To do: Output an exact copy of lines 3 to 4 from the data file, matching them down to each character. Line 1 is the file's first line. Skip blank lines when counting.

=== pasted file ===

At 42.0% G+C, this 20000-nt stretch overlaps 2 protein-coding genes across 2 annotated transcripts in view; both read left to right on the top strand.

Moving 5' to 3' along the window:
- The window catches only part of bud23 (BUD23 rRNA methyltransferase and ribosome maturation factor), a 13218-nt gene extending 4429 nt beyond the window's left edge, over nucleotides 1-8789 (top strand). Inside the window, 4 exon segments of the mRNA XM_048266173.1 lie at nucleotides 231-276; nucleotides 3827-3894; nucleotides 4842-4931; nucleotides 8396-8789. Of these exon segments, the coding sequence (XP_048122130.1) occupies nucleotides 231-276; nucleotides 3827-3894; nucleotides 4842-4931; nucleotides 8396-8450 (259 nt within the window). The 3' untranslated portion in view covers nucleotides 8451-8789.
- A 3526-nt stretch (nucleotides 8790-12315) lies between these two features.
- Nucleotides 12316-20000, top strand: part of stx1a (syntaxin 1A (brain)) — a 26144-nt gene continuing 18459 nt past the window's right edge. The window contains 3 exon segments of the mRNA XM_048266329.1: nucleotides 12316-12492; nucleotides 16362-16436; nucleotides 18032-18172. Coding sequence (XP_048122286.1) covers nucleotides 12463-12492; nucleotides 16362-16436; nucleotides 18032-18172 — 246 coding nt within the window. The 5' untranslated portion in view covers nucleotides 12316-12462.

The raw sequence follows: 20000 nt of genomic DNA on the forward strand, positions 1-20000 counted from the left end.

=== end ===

- The window catches only part of bud23 (BUD23 rRNA methyltransferase and ribosome maturation factor), a 13218-nt gene extending 4429 nt beyond the window's left edge, over nucleotides 1-8789 (top strand). Inside the window, 4 exon segments of the mRNA XM_048266173.1 lie at nucleotides 231-276; nucleotides 3827-3894; nucleotides 4842-4931; nucleotides 8396-8789. Of these exon segments, the coding sequence (XP_048122130.1) occupies nucleotides 231-276; nucleotides 3827-3894; nucleotides 4842-4931; nucleotides 8396-8450 (259 nt within the window). The 3' untranslated portion in view covers nucleotides 8451-8789.
- A 3526-nt stretch (nucleotides 8790-12315) lies between these two features.